EPA’s Own Estimates Say Greenhouse Gas Regs Could ‘Slow Construction Nationwide for Years’ -- and Take a Century to Reduce Temperature 0.0015 Degrees
Wednesday, October 06, 2010
By Chris Neefus
(CNSNews.com) – Tough new rules proposed by the Environmental Protection Agency restricting greenhouse gas emissions might reduce global temperatures only 0.0015 of a degree Celsius in the next century, but as a side effect, those rules will “slow construction nationwide for years,” the EPA said in a June 3 statement.
Republican members of the Senate Environment and Public Works Committee highlighted those findings in a report released last week.
The GOP minority report, issued last Wednesday, said a series of proposed and partially implemented new regulations on industrial boilers, greenhouse gas emitters, and ozone levels will put over 800,000 jobs at risk with little environmental benefit.
The authors cite the EPA’s own staff to show that greenhouse gas regulations, which would require major sources of CO2 (carbon dioxide) to obtain permits and limit their output, could seriously harm the economy if implemented.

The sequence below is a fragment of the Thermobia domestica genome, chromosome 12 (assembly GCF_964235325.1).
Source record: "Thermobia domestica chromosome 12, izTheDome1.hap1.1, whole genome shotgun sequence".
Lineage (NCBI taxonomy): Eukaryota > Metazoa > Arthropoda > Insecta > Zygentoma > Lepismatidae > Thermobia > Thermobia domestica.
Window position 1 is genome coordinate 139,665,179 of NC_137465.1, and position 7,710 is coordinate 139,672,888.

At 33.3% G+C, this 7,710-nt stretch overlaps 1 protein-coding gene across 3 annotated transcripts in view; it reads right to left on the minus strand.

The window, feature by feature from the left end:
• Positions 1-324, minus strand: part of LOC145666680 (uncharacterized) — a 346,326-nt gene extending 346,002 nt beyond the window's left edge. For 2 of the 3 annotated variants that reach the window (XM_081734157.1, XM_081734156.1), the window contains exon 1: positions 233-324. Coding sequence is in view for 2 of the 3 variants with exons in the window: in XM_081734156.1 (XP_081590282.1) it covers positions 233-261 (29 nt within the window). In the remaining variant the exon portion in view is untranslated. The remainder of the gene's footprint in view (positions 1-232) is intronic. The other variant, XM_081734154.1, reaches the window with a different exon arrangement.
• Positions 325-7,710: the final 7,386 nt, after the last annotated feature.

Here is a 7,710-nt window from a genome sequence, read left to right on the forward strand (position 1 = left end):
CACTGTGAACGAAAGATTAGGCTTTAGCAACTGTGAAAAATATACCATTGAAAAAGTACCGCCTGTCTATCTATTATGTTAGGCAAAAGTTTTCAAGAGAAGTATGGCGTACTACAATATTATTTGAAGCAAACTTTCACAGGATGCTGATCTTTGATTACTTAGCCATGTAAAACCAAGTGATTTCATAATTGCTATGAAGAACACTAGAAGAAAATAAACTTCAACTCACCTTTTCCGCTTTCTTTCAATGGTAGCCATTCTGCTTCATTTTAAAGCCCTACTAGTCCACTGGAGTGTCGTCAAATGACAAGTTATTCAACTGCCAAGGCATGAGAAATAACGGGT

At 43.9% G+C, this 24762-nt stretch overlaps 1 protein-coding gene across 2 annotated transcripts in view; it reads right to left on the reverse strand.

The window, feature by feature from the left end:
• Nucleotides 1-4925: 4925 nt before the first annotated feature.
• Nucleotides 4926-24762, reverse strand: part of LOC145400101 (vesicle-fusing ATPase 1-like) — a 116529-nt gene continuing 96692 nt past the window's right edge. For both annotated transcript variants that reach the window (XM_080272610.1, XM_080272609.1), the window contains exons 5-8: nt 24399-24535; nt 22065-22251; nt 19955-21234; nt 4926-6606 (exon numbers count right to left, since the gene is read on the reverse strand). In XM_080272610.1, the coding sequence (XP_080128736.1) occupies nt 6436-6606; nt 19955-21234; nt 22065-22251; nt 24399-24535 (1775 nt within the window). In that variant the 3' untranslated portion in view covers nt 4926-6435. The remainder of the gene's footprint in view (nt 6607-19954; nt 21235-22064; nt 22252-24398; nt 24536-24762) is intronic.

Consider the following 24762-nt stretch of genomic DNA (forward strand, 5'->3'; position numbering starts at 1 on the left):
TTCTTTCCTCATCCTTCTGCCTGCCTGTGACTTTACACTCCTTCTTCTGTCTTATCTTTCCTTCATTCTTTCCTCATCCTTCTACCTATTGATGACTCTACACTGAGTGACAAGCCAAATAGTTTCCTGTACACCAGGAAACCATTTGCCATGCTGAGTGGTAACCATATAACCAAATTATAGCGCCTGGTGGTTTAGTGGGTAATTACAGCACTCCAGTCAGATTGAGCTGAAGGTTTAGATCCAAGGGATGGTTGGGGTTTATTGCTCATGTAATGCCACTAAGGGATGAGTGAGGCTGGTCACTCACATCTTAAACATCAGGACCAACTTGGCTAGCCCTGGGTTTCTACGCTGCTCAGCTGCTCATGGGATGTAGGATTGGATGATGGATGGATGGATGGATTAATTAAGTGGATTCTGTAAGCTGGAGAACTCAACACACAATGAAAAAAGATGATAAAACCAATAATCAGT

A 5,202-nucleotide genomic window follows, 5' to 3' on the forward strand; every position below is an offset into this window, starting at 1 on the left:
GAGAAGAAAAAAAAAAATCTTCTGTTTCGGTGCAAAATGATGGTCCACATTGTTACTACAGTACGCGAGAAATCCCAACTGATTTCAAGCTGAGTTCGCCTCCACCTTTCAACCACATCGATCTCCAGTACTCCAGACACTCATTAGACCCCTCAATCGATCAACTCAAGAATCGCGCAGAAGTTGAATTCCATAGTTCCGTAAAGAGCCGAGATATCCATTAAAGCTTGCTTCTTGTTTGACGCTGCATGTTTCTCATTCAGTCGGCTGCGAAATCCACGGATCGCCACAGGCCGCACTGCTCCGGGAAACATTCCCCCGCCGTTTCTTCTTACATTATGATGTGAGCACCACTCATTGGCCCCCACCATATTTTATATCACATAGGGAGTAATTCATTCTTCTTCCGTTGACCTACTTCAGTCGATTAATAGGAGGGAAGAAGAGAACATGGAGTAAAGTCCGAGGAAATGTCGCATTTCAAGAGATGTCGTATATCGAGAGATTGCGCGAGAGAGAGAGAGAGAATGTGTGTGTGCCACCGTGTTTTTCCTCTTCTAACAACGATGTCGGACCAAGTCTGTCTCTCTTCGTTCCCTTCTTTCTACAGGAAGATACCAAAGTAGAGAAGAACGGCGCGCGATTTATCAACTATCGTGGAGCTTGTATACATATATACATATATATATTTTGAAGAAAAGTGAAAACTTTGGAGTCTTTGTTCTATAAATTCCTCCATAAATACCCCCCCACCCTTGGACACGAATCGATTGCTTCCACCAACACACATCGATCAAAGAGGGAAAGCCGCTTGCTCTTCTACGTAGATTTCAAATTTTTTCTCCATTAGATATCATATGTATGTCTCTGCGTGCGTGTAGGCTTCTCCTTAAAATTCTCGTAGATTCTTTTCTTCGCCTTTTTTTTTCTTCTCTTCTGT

“It is clear throughout the country, PSD (Prevention of Significant Deterioration) permit issuance would be unable to keep up with the flood of incoming applications, resulting in delays, at the outset, that would be at least a decade or longer, and that would only grow worse over time as each year, the number of new permit applications would exceed permitting authority resources for that year.” the EPA wrote in the Federal Register on June 3.
The EPA permits, under the Prevention of Significant Deterioration program, are already in place – but would be significantly expanded to include greenhouse gases.
“(D)uring this time, tens of thousands of sources each year would be prevented from constructing or modifying,” the EPA staff wrote. “In fact, it is reasonable to assume that many of those sources will be forced to abandon altogether plans to construct or modify. As a result, a literal application (of the permit requirement) to GHG (greenhouse gas) sources would slow construction nationwide for years, with all of the adverse effects that this would have on economic development.”